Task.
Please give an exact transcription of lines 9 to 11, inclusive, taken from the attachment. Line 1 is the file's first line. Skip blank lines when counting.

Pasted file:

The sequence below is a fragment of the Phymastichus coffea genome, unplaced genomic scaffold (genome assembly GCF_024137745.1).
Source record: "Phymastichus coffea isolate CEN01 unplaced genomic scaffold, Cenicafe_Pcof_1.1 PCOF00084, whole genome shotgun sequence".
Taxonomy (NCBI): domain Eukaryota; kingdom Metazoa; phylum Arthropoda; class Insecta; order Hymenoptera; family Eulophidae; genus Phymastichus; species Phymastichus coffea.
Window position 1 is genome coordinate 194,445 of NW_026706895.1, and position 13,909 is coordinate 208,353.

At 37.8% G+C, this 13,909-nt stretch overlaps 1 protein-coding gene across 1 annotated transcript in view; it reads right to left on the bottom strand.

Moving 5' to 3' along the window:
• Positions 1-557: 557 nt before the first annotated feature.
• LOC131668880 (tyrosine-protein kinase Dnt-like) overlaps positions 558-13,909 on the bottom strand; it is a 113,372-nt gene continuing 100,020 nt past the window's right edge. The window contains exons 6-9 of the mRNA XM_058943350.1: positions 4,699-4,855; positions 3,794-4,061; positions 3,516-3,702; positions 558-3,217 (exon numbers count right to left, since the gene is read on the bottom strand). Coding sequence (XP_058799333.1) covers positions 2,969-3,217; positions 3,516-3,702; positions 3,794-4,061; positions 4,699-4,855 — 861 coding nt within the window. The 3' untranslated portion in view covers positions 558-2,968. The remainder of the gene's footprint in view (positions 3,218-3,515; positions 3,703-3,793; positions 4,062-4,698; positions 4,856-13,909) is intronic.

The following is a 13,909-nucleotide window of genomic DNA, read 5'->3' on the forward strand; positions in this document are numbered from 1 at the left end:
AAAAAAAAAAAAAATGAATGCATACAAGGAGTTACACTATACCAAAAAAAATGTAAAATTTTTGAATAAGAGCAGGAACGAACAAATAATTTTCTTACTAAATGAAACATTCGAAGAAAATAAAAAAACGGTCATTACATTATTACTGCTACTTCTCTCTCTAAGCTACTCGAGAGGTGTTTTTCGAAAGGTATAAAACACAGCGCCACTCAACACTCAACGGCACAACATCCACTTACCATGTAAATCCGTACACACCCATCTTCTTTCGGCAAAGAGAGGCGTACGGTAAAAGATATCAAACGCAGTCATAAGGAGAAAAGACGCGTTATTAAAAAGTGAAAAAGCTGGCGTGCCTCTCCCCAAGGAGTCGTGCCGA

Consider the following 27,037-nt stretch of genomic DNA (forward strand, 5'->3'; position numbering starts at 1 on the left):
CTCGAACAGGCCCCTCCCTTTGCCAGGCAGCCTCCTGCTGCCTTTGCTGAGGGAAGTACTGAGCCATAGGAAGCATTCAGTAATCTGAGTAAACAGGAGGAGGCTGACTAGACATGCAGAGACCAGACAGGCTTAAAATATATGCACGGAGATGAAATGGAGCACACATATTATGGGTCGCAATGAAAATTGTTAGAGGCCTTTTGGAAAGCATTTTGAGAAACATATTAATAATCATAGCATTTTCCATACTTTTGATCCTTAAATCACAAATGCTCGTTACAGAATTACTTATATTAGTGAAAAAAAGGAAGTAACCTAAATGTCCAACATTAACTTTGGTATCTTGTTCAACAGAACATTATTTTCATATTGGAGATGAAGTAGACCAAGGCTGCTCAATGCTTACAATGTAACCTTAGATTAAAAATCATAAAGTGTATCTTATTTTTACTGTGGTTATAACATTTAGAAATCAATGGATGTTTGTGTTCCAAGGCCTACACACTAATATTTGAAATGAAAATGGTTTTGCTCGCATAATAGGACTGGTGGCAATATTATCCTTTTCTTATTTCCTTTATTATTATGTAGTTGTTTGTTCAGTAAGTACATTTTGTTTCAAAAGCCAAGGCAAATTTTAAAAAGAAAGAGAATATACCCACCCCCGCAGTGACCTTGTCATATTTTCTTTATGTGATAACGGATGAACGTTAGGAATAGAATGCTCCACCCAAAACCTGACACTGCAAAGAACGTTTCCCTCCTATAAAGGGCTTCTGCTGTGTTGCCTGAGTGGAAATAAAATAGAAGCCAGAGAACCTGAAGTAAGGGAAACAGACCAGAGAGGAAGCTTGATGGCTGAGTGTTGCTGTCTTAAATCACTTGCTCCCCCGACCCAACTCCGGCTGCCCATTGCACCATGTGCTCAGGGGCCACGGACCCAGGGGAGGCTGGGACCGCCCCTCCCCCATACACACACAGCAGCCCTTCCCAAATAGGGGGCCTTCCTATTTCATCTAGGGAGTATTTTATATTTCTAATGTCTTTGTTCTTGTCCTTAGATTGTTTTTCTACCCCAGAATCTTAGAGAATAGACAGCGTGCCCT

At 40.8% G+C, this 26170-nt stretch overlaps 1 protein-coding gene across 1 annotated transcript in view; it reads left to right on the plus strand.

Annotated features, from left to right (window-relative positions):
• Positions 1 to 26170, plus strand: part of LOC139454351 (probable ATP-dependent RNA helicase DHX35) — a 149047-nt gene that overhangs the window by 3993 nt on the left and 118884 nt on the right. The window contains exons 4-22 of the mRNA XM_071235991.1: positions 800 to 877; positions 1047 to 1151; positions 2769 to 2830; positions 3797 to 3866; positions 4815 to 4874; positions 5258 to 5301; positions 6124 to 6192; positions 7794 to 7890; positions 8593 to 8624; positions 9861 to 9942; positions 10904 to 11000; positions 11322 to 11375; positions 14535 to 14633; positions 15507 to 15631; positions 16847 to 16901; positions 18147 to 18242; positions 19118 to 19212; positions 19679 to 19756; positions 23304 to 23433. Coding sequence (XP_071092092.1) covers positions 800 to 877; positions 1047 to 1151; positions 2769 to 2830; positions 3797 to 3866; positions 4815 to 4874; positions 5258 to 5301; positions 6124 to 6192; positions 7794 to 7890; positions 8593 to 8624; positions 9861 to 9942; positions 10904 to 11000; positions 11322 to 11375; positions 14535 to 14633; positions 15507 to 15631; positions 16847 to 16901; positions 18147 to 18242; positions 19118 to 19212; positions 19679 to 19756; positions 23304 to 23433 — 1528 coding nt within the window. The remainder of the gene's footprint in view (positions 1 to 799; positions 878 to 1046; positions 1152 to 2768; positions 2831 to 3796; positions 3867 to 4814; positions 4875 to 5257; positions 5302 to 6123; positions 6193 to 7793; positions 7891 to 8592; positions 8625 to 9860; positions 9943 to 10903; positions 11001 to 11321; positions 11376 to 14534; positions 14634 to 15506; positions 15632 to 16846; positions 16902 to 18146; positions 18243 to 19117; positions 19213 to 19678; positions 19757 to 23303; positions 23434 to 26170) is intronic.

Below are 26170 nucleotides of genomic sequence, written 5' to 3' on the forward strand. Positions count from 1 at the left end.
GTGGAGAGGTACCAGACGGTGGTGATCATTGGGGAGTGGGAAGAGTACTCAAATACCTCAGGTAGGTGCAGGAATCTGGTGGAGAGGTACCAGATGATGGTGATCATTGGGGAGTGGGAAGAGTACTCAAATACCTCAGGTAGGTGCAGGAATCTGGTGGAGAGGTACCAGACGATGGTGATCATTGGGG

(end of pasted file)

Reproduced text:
The following is a 13,909-nucleotide window of genomic DNA, read 5'->3' on the forward strand; positions in this document are numbered from 1 at the left end:
AAAAAAAAAAAAAATGAATGCATACAAGGAGTTACACTATACCAAAAAAAATGTAAAATTTTTGAATAAGAGCAGGAACGAACAAATAATTTTCTTACTAAATGAAACATTCGAAGAAAATAAAAAAACGGTCATTACATTATTACTGCTACTTCTCTCTCTAAGCTACTCGAGAGGTGTTTTTCGAAAGGTATAAAACACAGCGCCACTCAACACTCAACGGCACAACATCCACTTACCATGTAAATCCGTACACACCCATCTTCTTTCGGCAAAGAGAGGCGTACGGTAAAAGATATCAAACGCAGTCATAAGGAGAAAAGACGCGTTATTAAAAAGTGAAAAAGCTGGCGTGCCTCTCCCCAAGGAGTCGTGCCGA

Consider the following 27,037-nt stretch of genomic DNA (forward strand, 5'->3'; position numbering starts at 1 on the left):